Black Hills State University, along with the five other Regental universities, will have a modified calendar the Fall 2020 semester.
BHSU plans to start classes on campus Aug. 19, a few days earlier than previously scheduled. Instead of returning to campus after the Thanksgiving recess Nov. 25-29, students will complete their final exams remotely and the semester will finish Dec. 8.
“We know students want to come back to campus this fall and we are looking forward to welcoming them back,” BHSU President Dr. Laurie S. Nichols said. “The safety and health of everybody on campus remains our priority. Our region and the world needs educated workers to meet the challenges now and in the future.”
Earlier this month, the South Dakota Board of Regents announced its commitment to on-campus operations this fall. This week the Board announced that after the Thanksgiving holiday, students will move to remote instruction for the seven instructional days that remain in the fall semester. BHSU classes on the Spearfish campus, in Rapid City, and online will all follow the modified academic calendar.
To provide for required instructional time in a condensed semester and to further reduce travel, three holidays—Labor Day, Native American Day, and Veterans Day—will become class days. After the Thanksgiving holiday, students have several non-class days available as they prepare for final exams Dec. 2-8. The BHSU campus will be closed between Christmas and New Year’s Day to facilitate deep cleaning and other preparations for the spring semester.
Nichols noted that a Task Force made up of faculty, staff, and students is continuing to make recommendations for changes on campus to maintain a quality educational experience during the pandemic including using larger classrooms to accommodate social distancing; cleaning and sanitizing rooms and labs between classes; postponing study abroad programs; and offering more single residence hall rooms. BHSU is highly recommending face masks are worn by everyone on campus.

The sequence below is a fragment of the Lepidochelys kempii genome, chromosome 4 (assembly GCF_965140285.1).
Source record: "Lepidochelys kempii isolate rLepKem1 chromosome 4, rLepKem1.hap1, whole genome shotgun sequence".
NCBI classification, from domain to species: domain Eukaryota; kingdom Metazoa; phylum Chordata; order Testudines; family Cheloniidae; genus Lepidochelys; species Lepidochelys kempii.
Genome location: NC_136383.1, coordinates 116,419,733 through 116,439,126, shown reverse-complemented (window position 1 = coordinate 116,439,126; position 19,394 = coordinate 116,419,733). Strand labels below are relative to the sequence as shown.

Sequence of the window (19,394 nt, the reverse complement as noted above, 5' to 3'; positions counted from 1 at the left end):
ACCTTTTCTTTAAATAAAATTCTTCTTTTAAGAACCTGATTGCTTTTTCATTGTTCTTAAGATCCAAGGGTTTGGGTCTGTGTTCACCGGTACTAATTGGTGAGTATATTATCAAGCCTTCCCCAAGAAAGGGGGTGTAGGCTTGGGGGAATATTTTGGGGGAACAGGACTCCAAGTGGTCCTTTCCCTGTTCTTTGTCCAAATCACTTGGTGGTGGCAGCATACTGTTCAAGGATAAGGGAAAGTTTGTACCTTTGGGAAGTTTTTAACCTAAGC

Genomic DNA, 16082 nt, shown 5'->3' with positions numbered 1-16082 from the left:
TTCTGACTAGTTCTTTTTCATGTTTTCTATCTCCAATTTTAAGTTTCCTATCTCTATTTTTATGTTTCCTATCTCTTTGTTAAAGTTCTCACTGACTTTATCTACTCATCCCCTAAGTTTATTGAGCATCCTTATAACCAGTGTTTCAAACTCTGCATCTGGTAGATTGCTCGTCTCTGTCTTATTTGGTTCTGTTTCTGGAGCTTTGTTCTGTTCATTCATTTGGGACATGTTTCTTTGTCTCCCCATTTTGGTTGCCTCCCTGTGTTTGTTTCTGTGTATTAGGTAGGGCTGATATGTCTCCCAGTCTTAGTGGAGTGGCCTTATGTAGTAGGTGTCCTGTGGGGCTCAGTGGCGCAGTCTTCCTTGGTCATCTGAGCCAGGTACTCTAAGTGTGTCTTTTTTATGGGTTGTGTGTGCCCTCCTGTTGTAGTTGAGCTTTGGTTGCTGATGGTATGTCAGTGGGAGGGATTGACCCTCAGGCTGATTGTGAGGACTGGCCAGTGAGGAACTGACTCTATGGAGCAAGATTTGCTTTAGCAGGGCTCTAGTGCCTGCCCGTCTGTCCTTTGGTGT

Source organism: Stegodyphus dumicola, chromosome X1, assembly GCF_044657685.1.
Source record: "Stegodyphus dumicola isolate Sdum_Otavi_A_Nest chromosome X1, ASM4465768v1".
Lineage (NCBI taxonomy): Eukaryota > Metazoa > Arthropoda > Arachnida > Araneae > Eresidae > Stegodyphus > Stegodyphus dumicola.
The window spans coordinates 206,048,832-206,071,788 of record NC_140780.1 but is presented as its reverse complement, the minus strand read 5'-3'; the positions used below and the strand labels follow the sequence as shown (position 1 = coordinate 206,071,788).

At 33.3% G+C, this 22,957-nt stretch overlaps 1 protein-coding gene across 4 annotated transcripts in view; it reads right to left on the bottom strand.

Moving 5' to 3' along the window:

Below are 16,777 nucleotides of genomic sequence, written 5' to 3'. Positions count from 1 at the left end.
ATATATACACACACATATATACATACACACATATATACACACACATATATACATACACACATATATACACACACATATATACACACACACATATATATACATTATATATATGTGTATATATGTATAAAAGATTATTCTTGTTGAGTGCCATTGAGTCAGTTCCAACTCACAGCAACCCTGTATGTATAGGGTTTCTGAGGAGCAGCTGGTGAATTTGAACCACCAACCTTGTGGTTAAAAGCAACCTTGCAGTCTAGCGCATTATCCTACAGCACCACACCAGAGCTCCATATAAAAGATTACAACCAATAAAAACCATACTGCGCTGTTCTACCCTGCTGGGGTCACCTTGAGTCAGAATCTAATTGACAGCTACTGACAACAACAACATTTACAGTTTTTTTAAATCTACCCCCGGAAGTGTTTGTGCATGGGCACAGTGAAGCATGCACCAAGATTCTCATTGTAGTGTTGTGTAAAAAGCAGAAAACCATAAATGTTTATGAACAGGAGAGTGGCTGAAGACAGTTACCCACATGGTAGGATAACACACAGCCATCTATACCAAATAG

BHSU is working with Monument Health to establish protocols that are consistent with guidelines from the Center for Disease Control (CDC) and is following all state and city guidelines. Training is being provided to faculty, staff and students regarding all new protocols as they arrive on campus.
Joe Rainboth, BHSU Admissions director, noted that there’s still time to get registered for fall classes. He stated that some students in the Black Hills region have decided to stay closer to home and are enrolling and transferring to BHSU this semester. Students interested in transferring can contact the Admissions office (Admissions@BHSU.edu
) to request a review of their transfer credits.
“I encourage students to continue their higher education plans through this time of uncertainty. Earning a degree, whether it’s an associate, bachelor, or masters level, will open doors to opportunities to begin a new career or advance in your work,” Rainboth said.
Rainboth added that there’s a high level of interest in the Applied Health Sciences two-year degree that is used as a starting point for nursing and other health professional careers. He’s also seen an increased interest in the two-year degree in Business Administration-Management. Both of those programs are offered in Rapid City as well as on the Spearfish campus and have options for online classes.
“The innovative and thorough planning process led by our Task Force members is identifying ways to successfully allow students to continue their education during this this unprecedented time of a global pandemic,” Nichols said. “I appreciate their work and their creative approach. We will continue to monitor the situation and seek input from students and community members. I’m so glad that the Yellow Jackets will be returning to campus.”
Additional details and information will continue to be provided through regular communication and the BHSU webpage www.BHSU.edu/COVID